Windows Azure Security Best Practices – Part 3: Identifying Your Security Frame
When you are building out your cloud application, security should be front and center in your Windows Azure planning and execution. In part1 one I described the threat landscape and that your application should employ defense in depth. In part 2, I explained that security was a shared responsibility and that Windows Azure provides your application with security features that go beyond those that you need to consider in your on premises application. But then, it also exposes other vulnerabilities that you should consider.
In this part, I explore how you can examine the architecture of your application. The pattern and practices teams provide the idea of a Security Frame as a way to look at your application to determine treats and your responses, before you even begin coding.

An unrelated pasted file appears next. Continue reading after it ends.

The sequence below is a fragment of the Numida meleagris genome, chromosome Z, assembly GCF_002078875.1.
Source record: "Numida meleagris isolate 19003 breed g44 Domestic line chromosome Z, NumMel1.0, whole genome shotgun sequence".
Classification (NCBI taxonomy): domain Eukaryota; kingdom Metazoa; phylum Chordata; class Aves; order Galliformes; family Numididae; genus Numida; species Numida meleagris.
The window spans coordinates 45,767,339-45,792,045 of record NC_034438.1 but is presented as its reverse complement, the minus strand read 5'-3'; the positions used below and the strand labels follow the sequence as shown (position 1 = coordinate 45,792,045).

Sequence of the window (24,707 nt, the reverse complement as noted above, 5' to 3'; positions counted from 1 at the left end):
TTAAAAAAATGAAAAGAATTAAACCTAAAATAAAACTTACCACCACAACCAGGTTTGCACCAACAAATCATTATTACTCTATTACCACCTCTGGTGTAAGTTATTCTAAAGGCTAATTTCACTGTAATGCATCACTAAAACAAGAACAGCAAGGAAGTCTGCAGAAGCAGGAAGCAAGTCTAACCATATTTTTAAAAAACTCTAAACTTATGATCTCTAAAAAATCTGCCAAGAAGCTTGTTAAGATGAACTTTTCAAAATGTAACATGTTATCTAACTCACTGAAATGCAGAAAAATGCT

I also describe how you can use the The Microsoft Security Development Lifecycle (SDL) in a prescribed way that you can adapt in your organization to address security in every process of your application’s lifecycle.
A Security Frame acts as a simple lens for you to look into your apps from a security viewpoint.
The concept is explained in depth in Windows Azure Security Notes. This document from the Patterns and Practices team was authored by by J.D. Meier, Principal Program Manager and Paul Enfield. It was developed with help from customers, field engineers, product teams, and industry experts provides solutions for securing common application scenarios on Windows Azure based on common principles, patterns, and practices.
The paper provides an overview of the threats, attacks, vulnerabilities, and countermeasures you can take. It provides a details set of scenarios for many of the common application types. There are paper provides a Security Frame, as a way to provide a frame for thinking about security when designing and architecting Windows Azure applications.
The paper starts with a common ASP.NET application and identifies a set of categories as a set of actionable buckets: